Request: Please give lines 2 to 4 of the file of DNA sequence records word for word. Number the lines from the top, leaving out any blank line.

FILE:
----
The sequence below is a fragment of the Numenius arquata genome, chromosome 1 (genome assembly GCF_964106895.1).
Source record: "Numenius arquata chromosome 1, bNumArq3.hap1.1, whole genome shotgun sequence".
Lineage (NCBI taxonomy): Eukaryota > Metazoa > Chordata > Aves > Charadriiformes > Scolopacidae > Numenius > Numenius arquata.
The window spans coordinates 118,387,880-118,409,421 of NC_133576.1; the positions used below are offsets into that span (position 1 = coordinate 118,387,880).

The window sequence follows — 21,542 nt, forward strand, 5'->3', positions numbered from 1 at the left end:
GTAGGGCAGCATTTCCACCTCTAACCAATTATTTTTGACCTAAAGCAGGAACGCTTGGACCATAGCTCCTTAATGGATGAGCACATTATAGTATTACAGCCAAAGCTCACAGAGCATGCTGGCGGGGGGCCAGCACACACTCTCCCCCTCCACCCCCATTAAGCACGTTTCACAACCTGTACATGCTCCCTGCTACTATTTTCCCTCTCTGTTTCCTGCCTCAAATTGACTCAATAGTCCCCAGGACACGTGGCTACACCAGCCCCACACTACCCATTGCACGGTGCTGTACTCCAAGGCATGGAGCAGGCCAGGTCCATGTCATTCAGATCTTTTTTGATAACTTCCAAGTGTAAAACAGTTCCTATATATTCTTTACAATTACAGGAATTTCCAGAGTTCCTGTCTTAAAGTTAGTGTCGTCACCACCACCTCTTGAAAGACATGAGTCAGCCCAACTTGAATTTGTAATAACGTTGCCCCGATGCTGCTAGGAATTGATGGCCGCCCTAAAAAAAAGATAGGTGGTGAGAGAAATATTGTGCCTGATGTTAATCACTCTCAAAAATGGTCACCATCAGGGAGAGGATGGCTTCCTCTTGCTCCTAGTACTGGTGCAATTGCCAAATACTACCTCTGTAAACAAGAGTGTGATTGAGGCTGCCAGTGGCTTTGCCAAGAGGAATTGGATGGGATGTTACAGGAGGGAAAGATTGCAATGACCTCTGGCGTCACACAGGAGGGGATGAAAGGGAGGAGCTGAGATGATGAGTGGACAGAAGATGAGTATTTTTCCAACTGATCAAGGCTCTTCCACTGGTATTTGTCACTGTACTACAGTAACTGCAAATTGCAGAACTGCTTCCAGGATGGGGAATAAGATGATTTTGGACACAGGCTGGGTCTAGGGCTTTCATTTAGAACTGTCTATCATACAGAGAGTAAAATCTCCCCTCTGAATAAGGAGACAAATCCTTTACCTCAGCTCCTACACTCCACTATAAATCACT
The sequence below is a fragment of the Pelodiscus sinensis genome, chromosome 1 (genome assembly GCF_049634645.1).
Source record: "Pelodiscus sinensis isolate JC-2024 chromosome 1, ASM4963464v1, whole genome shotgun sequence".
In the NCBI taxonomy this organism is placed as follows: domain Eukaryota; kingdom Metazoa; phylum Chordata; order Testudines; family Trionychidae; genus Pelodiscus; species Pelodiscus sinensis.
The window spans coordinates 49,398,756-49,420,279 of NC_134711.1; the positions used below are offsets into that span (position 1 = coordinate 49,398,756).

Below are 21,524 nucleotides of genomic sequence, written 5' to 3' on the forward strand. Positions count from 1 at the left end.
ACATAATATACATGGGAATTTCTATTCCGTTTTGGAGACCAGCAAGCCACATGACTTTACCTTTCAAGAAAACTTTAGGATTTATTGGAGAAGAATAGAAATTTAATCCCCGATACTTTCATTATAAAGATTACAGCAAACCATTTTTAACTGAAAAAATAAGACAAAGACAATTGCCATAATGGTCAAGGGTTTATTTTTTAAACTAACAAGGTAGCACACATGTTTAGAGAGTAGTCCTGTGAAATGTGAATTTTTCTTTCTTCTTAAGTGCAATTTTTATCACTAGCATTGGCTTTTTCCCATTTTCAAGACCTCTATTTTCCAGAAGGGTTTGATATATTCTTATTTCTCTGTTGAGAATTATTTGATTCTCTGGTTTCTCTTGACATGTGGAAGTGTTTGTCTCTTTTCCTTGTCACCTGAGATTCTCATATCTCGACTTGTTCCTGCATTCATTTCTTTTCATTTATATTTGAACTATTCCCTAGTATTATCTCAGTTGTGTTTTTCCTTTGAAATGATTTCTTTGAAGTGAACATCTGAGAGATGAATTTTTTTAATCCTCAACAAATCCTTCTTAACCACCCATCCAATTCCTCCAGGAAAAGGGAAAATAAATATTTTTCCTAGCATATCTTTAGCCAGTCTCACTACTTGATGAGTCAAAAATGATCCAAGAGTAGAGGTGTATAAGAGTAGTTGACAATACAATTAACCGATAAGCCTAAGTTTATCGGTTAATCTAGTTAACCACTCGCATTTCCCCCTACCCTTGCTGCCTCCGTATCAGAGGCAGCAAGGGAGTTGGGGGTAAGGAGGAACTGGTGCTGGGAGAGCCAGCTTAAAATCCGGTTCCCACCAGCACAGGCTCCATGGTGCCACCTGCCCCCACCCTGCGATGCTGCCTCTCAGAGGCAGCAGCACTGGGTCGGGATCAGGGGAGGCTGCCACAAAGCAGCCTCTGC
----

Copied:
Source record: "Numenius arquata chromosome 1, bNumArq3.hap1.1, whole genome shotgun sequence".
Lineage (NCBI taxonomy): Eukaryota > Metazoa > Chordata > Aves > Charadriiformes > Scolopacidae > Numenius > Numenius arquata.
The window spans coordinates 118,387,880-118,409,421 of NC_133576.1; the positions used below are offsets into that span (position 1 = coordinate 118,387,880).